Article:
Professor Babatunde Osotimehin, previous Minister of Health of Nigeria and PMNCH Board member to lead UNFPA
22 NOVEMBER 2010 | OTTAWA – UN Secretary General Ban Ki Moon has just announced that Professor Babatunde Osotimehin, former health minister of Nigeria and former PMNCH board member and current PMNCH Africa spokesperson, will succeed Thoraya Ahmed Obaid as UNFPA Executive Director once her tenure ends 31 December 2010.
On 19 November 2010, UN Secretary General Ban Ki Moon announced that Professor Babatunde Osotimehin, a former health minister of Nigeria, will succeed Thoraya Ahmed Obaid once her tenure ends on 31 December as UNFPA’s executive director.
Professor Osotimehin joins UNFPA after his tenure as Minister of Health of the Federal Republic of Nigeria, during which he also sat on the Board of the PMNCH. Professor Osotimehin first as a board member and then as the PMNCH Africa spokesperson has played a crucial role in the advocacy efforts around the United Nations Secretary General's Global Strategy for Women's and Children's Health, the African Union Summit and other regional and global efforts targeting improved maternal, newborn and child health.
UN Foundation President Sen. Timothy Wirth welcomes the appointment as “opportunity to recommit ourselves to addressing the needs of the world’s women and children.”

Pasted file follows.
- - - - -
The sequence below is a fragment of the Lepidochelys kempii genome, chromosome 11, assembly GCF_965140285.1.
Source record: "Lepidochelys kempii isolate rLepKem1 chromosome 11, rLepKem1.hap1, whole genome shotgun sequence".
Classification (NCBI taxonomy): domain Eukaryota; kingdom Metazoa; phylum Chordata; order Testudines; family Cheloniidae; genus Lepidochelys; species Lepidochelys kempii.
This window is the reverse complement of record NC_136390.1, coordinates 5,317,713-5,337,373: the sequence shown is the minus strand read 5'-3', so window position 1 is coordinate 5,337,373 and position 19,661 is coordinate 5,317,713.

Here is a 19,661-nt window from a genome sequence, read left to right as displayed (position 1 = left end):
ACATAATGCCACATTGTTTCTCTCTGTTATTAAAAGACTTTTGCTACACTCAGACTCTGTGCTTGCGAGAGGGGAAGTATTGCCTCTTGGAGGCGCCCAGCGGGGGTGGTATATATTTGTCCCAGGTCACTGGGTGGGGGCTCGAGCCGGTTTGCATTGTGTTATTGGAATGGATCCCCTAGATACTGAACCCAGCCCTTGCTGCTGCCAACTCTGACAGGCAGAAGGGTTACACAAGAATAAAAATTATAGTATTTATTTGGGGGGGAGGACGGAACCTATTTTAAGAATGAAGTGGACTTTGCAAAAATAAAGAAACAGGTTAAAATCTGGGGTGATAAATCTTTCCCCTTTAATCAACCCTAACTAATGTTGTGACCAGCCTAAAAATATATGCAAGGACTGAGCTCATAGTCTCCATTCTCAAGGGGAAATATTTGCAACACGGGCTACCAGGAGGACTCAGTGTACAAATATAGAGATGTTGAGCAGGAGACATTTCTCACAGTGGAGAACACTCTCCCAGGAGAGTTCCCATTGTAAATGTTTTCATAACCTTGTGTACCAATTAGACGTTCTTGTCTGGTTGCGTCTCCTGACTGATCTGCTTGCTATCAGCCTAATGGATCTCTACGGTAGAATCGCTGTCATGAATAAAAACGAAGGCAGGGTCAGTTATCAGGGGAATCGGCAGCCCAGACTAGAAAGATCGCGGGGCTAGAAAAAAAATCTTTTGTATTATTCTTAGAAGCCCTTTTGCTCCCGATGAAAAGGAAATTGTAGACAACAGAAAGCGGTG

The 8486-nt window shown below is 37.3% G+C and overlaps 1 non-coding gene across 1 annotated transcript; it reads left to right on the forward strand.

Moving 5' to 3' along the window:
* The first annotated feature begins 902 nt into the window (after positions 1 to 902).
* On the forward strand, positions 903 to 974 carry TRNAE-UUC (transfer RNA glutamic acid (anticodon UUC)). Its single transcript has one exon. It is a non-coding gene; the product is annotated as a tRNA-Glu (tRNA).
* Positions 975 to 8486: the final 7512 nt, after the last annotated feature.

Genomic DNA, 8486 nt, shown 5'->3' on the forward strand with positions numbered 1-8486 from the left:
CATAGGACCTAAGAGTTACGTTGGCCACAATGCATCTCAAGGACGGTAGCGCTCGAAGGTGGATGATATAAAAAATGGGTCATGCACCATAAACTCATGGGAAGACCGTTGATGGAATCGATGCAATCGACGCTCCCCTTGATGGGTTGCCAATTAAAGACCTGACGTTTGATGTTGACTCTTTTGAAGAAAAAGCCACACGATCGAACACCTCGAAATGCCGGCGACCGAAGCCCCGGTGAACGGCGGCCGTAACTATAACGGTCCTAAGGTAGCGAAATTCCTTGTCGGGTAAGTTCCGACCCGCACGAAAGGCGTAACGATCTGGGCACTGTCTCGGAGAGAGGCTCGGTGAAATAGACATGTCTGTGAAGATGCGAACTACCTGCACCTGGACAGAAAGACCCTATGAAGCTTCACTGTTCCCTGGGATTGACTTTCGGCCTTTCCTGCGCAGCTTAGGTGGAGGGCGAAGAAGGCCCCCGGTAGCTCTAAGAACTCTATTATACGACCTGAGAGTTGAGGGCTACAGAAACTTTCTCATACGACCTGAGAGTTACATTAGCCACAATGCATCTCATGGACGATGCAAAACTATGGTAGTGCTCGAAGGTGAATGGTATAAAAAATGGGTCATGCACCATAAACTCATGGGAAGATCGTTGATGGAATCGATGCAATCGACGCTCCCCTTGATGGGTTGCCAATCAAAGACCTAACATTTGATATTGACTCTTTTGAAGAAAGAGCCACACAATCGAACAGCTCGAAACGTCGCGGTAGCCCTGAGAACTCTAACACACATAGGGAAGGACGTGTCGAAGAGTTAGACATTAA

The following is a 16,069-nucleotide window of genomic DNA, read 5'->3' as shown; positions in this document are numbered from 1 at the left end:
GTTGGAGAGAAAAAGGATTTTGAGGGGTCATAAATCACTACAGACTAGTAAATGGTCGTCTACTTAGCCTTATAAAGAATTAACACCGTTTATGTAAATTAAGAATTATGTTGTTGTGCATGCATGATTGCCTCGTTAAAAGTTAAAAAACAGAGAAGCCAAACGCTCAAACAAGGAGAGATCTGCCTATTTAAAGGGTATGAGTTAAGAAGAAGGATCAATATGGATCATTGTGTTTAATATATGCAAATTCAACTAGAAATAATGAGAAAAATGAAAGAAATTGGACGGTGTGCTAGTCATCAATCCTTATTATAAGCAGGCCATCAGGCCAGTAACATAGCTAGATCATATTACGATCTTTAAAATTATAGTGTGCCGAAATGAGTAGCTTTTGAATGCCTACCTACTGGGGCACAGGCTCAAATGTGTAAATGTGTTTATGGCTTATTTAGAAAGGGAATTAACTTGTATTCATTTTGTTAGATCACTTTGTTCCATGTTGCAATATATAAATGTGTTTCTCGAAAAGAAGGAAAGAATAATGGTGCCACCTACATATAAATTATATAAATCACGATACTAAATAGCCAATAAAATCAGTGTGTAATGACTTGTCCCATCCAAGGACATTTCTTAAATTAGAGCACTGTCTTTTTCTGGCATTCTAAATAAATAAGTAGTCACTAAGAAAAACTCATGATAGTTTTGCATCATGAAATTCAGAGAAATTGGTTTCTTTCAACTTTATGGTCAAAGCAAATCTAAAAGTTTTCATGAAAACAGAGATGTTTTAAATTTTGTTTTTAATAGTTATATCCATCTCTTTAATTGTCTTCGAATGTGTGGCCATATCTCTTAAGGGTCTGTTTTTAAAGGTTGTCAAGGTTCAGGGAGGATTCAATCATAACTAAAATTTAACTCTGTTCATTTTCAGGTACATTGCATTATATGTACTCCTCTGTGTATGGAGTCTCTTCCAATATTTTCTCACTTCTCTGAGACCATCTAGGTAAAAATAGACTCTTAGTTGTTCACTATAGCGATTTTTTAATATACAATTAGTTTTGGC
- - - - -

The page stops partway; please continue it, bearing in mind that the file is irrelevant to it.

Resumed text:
He says Dr Osotimehin will join the UNFPA at a critical time for women and girls across the globe, who largely lack access to services that can help them determine the number, spacing, and timing of their children. Poor women and adolescent girls in developing countries tend to be disproportionally denied access to these options.
Ensuring the health of women and girls is one of the best ways to accelerate progress on the Millennium Development Goals (MDGs). UN Secretary-General Ban Ki-moon brought much needed attention to this fact when he launched the Global Strategy for Women’s and Children’s Health in September of this year, a plan of action which ties the health of the world’s women and girls to the achievement of major reductions in infant and maternal mortality, HIV infections and global poverty. Dr Osotimehin, in his new position, will have the opportunity to significantly contribute to the success of this strategy.